Alumnae ends in ae, just like many words from Latin or Greek in which the singular form ends in a. Other examples include antennae, larvae, and pupae.
Alumni end in i, as do many words in plural form that are still similar to their Latin origin. Other examples include cacti and hippopotami.
- The trust had also added Melissa Peeples-Fullmore, a Milton Hershey School alumnus and education professional, and Jan Loeffler Bergen, a trained social worker and chief executive officer of non-profit health provider Lancaster General Health as Hershey trustees. –New York Daily News (this shows an error in the newspaper)
- Also joining as a first-time pro is So You Think You Can Dance Season 10 alumnus Alan Bersten, who ably filled Maks’ shoes, teaming with Heather Morris after an injury sidelined Maks for most of last season. –USA Today
- “Don’t ask them (the alumnus or alumna) for a job, they don’t know you. Ask for general advice about landing a job in the field or with their company. Let them offer to help you, if they want, by referring you to HR,” says Natalia Guarin-Klein, director of Magner Career Center at Brooklyn College. –New York Post
- An Esperanza High School alumna donated $5,000 Friday, June 30, to the school’s aquatics program, which was the subject of vandalism and theft last weekend when someone broke into the pool area, destroying and damaging equipment. –OC Register
- Her Facebook post had over 800 comments and shares. It made it to the Pace High School alumnae site, where it caught the attention of Forester’s sister. –Houston Chronicle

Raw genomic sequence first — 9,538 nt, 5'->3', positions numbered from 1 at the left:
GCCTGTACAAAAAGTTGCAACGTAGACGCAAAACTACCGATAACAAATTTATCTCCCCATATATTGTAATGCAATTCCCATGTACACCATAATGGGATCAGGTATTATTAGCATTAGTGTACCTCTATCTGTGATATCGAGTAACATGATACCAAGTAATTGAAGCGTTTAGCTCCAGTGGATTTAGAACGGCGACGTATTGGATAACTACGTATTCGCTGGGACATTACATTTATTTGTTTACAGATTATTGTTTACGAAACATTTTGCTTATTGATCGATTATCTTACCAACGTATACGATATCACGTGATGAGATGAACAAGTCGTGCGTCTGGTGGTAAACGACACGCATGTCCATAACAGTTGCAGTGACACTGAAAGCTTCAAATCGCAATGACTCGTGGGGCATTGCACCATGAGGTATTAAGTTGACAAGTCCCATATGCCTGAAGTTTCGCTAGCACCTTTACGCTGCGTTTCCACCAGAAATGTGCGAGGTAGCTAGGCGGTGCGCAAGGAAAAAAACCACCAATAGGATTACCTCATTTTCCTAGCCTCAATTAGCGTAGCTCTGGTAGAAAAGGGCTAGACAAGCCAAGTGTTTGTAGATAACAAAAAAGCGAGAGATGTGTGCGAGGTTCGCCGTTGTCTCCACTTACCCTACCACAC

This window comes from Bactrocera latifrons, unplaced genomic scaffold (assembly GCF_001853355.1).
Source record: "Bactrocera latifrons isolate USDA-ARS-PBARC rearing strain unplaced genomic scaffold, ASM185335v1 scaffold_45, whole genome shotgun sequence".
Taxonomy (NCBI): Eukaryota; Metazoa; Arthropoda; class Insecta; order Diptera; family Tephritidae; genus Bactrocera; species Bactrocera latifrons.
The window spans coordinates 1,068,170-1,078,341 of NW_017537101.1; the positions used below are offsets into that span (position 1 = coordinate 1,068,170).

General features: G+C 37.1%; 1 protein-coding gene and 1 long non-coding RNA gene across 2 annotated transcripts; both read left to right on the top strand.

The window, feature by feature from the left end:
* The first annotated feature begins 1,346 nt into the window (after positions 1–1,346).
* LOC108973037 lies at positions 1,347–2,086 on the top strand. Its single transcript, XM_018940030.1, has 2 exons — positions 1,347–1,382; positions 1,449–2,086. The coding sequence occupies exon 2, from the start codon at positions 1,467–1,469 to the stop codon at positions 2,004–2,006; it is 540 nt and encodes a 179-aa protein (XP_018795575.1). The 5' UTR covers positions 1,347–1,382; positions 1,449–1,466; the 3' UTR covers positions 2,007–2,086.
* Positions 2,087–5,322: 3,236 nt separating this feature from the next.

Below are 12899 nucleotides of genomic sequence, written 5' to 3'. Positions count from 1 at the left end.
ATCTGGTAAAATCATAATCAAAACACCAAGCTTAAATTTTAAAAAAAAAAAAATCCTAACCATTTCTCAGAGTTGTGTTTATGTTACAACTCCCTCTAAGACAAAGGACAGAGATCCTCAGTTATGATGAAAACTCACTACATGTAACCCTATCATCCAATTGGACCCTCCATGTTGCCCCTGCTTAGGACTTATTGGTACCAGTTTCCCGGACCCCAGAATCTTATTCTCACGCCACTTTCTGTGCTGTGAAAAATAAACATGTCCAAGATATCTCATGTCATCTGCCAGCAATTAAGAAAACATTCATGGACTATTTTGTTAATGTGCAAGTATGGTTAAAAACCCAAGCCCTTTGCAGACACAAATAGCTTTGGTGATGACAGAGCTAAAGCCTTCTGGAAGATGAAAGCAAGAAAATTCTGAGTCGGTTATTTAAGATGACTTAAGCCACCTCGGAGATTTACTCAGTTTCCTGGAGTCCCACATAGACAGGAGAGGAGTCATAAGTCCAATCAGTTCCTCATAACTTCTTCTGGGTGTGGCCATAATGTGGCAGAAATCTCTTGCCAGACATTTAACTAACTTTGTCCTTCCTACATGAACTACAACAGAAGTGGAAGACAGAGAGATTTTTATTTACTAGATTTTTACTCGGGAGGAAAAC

- Kristen Garrett, a funeral director and embalmer with Glueckert Funeral Home in Arlington Heights, says some of her fellow female alumnae from Worsham College turned to the profession as a second career, then found they couldn’t get past the odd hours and having to spend a lot of time moving and standing, so they quit. –Chicago Sun Times
- Schools trumpet the fact that a sizable proportion of undergraduate alumni give annually because a high rate suggests a happy experience. –Chicago Tribune
- This year, New World, which opened in 1987, was bracing for no state funding — until alumni fury on social media pressured the legislature to reverse itself and allocate $500,000, a 23 percent drop from last year. –New York Times
Quiz: Alumna vs. Alumnus vs. Alumnae vs. Alumni
Instructions: Fill in the blank with the correct word, either alumna or alumnus, or alumnae or alumni.
- Most people don’t know that the singer Art Garfunkel is an ______________ of Columbia University. He has a master’s degree in the field of mathematics.
- Both my brother and sister are ________________ of McGill University.
- Andrea Hollen was the first _______________ of West Point.
- Chatham University had only _______________ for many years, as it was a women-only school.
Should I use alumnus, alumna, alumnae, or alumni? Which word you use depends on the number and the gender of the graduates.
- Alumnus is for a singular, male graduate.
- Alumna is for a singular, female graduate.
- Alumnae is for plural, female graduates.
- Alumni is for plural graduates who are all men or a mixed group of men and women.
Using the information above can help to ensure that you don’t mix up these similar words with Latin endings.